Harper House held that the second element -- actual confusion -- will be presumed if the plaintiff can prove that the defendant intended to deceive those who received the flyer. Id. at 209; accord U-Haul Int'l v. Jartran, Inc., 793 F.2d 1034, 1041 (9th Cir. 1986). The defendant is then entitled to rebut this presumption. See id. at 1040-41. The final element is actual injury to the plaintiff. Although under U-Haul the amount of damages may be presumed, id. at 1041, Harper House makes it clear that this presumption does not obviate the need for plaintiffs to show some injury.*fn2

The first element -- falsity -- is not at issue on this appeal. Instead, the district court granted summary judgment on the basis of elements two and three: that Telecredit could not show that its customers actually were confused by ETC's flyer, and that Telecredit could not show that it was injured by the flyer. We affirm because we find that Telecredit has not shown any injury resulting from distribution of the flyer.

As noted above, although Telecredit may be entitled to a presumption of the amount of damages it has sustained, it bears the burden of proving that it has suffered some injury. Harper House, 889 F.2d at 209 ("The presumption of damages . . . is not, however, a presumption of the fact of injury. Courts distinguish between the amount of proof needed to show that some damages were the certain result of a section 43(a) violation and the amount of proof needed to ascertain the exact amount of damage.").

Telecredit offers as proof of injury the fact that its growth rate slowed between 1988 and 1990, and the testimony of Telecredit's president that the company's "goodwill" suffered. However, Telecredit has simply offered no evidence whatsoever that any retailer quit using or failed to start using Telecredit's services because of the flyer. Nor has Telecredit offered proof that its reputation in the industry has been harmed by the flyer. As the district court found, "plaintiff can't show and has not shown any diminution of gross business or profits or loss of customers as a result of defendant's conduct." Absent any such evidence, Telecredit has not suffered any injury causally related to ETC's flyer. The district court's grant of summary judgment on this issue was proper.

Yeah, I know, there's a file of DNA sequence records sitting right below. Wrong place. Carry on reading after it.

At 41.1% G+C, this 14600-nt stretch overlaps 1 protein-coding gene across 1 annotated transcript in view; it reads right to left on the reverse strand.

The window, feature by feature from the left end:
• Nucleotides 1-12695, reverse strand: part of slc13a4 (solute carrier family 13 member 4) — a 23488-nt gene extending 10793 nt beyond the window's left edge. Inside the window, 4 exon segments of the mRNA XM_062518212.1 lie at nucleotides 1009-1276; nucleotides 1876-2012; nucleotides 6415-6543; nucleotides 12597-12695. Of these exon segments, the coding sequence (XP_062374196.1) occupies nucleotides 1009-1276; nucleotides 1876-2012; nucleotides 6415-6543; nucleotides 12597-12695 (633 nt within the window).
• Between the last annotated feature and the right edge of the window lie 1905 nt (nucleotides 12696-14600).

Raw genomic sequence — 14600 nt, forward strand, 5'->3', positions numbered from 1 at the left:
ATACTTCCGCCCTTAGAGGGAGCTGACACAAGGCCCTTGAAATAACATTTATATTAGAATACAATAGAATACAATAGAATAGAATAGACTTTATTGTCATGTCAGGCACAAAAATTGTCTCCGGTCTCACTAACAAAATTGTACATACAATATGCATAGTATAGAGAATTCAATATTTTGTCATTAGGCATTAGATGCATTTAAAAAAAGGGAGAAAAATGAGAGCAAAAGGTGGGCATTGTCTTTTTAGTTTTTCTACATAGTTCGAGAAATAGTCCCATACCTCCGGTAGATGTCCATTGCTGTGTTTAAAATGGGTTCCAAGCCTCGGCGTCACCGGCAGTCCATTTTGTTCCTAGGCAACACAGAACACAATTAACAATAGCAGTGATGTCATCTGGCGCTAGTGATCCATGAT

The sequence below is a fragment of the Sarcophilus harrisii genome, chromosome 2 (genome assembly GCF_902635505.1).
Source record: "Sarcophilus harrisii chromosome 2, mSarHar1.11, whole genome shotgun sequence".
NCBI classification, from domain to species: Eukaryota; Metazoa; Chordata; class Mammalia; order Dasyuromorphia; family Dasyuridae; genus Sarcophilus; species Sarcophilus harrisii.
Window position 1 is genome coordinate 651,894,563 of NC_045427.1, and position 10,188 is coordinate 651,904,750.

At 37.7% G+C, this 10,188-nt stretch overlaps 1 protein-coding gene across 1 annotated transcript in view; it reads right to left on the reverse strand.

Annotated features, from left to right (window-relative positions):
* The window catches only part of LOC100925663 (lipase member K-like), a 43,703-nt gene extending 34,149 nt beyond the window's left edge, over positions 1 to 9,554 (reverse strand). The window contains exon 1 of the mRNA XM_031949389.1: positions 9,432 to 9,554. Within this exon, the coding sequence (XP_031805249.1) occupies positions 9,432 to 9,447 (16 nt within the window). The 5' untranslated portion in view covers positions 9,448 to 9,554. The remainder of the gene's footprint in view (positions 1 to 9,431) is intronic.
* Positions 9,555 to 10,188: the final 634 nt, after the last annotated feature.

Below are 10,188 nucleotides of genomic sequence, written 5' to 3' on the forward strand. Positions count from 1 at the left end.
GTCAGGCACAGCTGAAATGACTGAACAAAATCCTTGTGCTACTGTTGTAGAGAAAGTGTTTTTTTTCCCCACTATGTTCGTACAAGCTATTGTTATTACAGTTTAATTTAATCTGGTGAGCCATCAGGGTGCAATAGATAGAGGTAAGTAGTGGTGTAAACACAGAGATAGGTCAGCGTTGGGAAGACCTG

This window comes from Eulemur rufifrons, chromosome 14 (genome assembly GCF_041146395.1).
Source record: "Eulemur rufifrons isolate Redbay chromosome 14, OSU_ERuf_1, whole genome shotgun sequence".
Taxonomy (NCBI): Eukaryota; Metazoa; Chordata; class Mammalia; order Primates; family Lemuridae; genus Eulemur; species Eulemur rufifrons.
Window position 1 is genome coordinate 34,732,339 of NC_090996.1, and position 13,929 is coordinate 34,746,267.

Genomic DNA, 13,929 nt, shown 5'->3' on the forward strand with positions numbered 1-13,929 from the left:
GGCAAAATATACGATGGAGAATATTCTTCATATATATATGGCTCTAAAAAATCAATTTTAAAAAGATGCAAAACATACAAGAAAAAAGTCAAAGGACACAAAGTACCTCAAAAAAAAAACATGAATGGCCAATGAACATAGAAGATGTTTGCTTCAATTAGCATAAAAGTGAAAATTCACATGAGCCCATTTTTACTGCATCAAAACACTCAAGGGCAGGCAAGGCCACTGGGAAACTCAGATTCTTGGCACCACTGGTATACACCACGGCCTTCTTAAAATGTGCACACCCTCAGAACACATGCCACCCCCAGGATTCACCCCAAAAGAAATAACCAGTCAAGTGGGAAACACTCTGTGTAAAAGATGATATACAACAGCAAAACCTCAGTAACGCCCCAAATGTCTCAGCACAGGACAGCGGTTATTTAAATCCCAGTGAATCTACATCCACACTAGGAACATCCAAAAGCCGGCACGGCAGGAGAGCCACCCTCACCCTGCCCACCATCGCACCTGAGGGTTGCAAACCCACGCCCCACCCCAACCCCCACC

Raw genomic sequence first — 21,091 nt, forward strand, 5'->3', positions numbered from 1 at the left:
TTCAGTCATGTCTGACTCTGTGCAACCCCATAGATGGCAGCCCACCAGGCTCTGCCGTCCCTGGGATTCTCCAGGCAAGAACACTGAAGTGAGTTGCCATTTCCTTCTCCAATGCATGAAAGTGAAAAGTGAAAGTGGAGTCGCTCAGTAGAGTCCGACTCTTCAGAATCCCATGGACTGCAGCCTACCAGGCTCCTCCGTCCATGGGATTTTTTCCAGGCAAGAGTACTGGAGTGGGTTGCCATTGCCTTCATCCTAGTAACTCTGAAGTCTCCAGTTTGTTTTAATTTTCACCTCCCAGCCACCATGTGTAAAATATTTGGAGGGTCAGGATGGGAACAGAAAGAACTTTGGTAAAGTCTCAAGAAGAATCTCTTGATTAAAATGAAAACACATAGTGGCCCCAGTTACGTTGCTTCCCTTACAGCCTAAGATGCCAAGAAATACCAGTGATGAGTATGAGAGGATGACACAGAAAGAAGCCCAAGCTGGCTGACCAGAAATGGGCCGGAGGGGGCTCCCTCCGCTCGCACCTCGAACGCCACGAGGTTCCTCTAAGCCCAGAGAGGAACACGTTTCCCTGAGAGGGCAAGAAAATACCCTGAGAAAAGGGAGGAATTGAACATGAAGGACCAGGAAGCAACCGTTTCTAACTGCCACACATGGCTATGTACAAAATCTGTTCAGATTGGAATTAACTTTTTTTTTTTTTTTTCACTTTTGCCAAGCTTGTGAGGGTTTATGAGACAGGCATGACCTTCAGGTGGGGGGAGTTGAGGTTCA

3. Discovery Motion

The district court limited Telecredit's discovery in three respects -- it refused to let Telecredit discover all advertisements used by ETC, all documents relating to the cost of ETC's service, or all sales agreements between ETC and retailers. Instead, the court allowed discovery of those documents only to the extent they related to the allegedly false flyer or to customers who received the flyer. On appeal, Telecredit contends that the case should be remanded to provide Telecredit an opportunity for more discovery.

Trial Judges have "wide discretion" in controlling discovery, and discovery rulings will not be overturned absent a "clear abuse of discretion." Little v. City of Seattle, 863 F.2d 681, 685 (9th Cir. 1988). The district court did not abuse that discretion in this case. The information Telecredit sought could conceivably have helped it prove falsity, and might have some indirect bearing on the likelihood of consumer confusion. Nonetheless, the district court allowed discovery of all materials relating to the flyer, which should have provided sufficient information for Telecredit to prove falsity and confusion. More important, since the court had already required ETC to disclose all documents relating to and agreements it made with companies who received the flyer, none of the additional information Telecredit requested could have helped it show actual injury. As noted above, Telecredit's case was doomed without such a showing. Where additional discovery will not affect a district court's ruling on the merits, denying that discovery is not an abuse of discretion. Century 21 Real Estate Corp. v. Sandlin, 846 F.2d 1175, 1181 (9th Cir. 1988). We affirm the district court's discovery rulings.


We affirm the district court's discovery rulings and its grant of summary judgment.